Prematurity, particularly extreme prematurity (< 28-weeks gestation) and low birth weight infants often have associated chronic (special risk) medical conditions. This can be associated with prolonged hospitalisation and frequent clinic visits. These are some of the reasons premature infants are at a greater risk of vaccine preventable diseases (VPDs) and their complications. Preterm infants may also not respond as well to some vaccines (e.g. Hepatitis B).
Infants should be immunised according to the recommended immunisation schedule based on their chronological age as opposed to their corrected age. This is because it is important to minimise the window preterm infants are not protected from VPDs. Specific special risk medical conditions, as well as birth weight need to be taken into account as extra vaccines may be required .
It should be noted that the Rotavirus immunisation must be given within a strict time frame, with the first dose required before turning 15-weeks (chronological age) and the second dose before 25-weeks of age.
Additional vaccines recommended:
< 28-weeks gestation
- Infants born at < 28-weeks gestation are recommended to receive 4 doses of 13vPCV and 2 doses of 23vPPV
- 13vPCV in a 4-dose schedule at 2, 4, 6 and 12-months of age (the first dose may be given as early as 6-weeks of age)
- 2 doses of 23vPPV; 1 dose at 4-years of age and another dose at least 5 years later
< 32-weeks gestation and/or < 2000g birth weight
- Hepatitis B vaccine should be given at 12-months of age
Additional risk condition vaccine recommendations
- Influenza vaccine should be given annually from 6 months of age
- Meningococcal vaccines (MenB and MenACWY) are now funded under the NIP for people of all ages with medical conditions associated with the highest risk of invasive meningococcal disease
- ATAGI Clinical advice on changes to recommendations for pneumococcal vaccines from 1 July 2020
- ATAGI Clinical advice on vaccination recommendations for people with risk conditions from 1 July 2020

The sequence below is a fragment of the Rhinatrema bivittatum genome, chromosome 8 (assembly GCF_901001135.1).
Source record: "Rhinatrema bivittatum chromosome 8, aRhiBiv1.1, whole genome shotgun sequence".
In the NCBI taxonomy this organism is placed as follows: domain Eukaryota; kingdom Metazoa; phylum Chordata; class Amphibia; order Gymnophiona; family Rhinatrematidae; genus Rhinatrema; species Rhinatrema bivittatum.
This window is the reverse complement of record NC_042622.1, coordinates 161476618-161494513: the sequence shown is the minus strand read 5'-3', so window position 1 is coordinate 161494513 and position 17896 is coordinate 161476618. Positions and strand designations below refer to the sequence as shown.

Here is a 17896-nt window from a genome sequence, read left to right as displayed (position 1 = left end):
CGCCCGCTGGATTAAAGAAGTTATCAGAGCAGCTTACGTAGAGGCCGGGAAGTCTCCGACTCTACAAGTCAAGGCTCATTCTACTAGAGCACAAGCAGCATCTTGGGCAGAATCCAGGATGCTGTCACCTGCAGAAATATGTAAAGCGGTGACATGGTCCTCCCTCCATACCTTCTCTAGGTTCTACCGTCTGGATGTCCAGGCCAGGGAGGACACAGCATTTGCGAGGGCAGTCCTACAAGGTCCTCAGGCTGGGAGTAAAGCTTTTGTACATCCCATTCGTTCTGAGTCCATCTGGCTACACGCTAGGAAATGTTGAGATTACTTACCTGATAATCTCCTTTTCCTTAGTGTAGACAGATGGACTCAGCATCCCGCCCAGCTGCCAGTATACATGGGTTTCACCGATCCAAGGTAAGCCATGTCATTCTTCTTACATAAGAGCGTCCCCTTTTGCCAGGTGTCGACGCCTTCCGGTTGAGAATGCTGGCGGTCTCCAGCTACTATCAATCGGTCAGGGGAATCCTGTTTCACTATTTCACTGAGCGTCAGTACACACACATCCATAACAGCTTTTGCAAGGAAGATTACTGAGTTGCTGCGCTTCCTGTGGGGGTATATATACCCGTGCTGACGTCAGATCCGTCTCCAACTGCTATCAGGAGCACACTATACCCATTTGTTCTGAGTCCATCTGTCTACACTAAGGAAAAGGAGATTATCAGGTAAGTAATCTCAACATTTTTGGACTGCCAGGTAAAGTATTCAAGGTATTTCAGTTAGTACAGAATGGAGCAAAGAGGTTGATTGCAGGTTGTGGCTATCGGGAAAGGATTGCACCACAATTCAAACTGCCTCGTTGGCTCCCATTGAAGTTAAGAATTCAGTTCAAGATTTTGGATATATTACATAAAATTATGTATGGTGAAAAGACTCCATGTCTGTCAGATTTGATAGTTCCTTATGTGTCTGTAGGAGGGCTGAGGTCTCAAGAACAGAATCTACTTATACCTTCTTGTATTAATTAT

It is recommended that family members of premature infants be fully up to date with their immunisations including influenza and pertussis boosters. This concept of ‘cocooning’ will help protect vulnerable preterm infants from VPDs.
The whooping cough (pertussis) vaccine is free and recommended for pregnant women and can be given anytime between 20-32 weeks of each pregnancy. It should be given as early as possible (from 20 weeks) to women who have been identified as being at high risk of early delivery to protect baby in the first months of life when they are too young to be vaccinated.
Influenza vaccination in pregnancy is safe and strongly recommended in avoiding complications of influenza disease. It can be administered at any stage of pregnancy and not only aims to protect the expectant mother from disease, but also to provide protection to the infant once born. Babies less than 6-months of age are at greatest risk of disease and death from influenza and maternal vaccination will provide protection to babies for the first few months of life until they can be immunised against influenza from 6-months of age.
- MVEC: Influenza vaccine recommendations
- MVEC: Rotavirus
- MVEC: Maternal vaccination during pregnancy
- Ordering Preterm infant stickers for child healthcare books
- MVEC: Special risk chapter of the Australian Immunisation Handbook
Authors: Nigel Crawford (Director SAEFVIC, Murdoch Children’s Research Institute) and Rachael McGuire (SAEFVIC Research Nurse, Murdoch Children’s Research Institute)
Reviewed by: Francesca Machingaifa (SAEFVIC Research Nurse, Murdoch Children’s Research Institute) and Georgina Lewis (Clinical Manager SAEFVIC, Murdoch Children’s Research Institute)
Date: July 2020
Materials in this section are updated as new information and vaccines become available. The Melbourne Vaccine Education Centre (MVEC) staff regularly reviews materials for accuracy.
You should not consider the information in this site to be specific, professional medical advice for your personal health or for your family’s personal health. For medical concerns, including decisions about vaccinations, medications and other treatments, you should always consult a healthcare professional.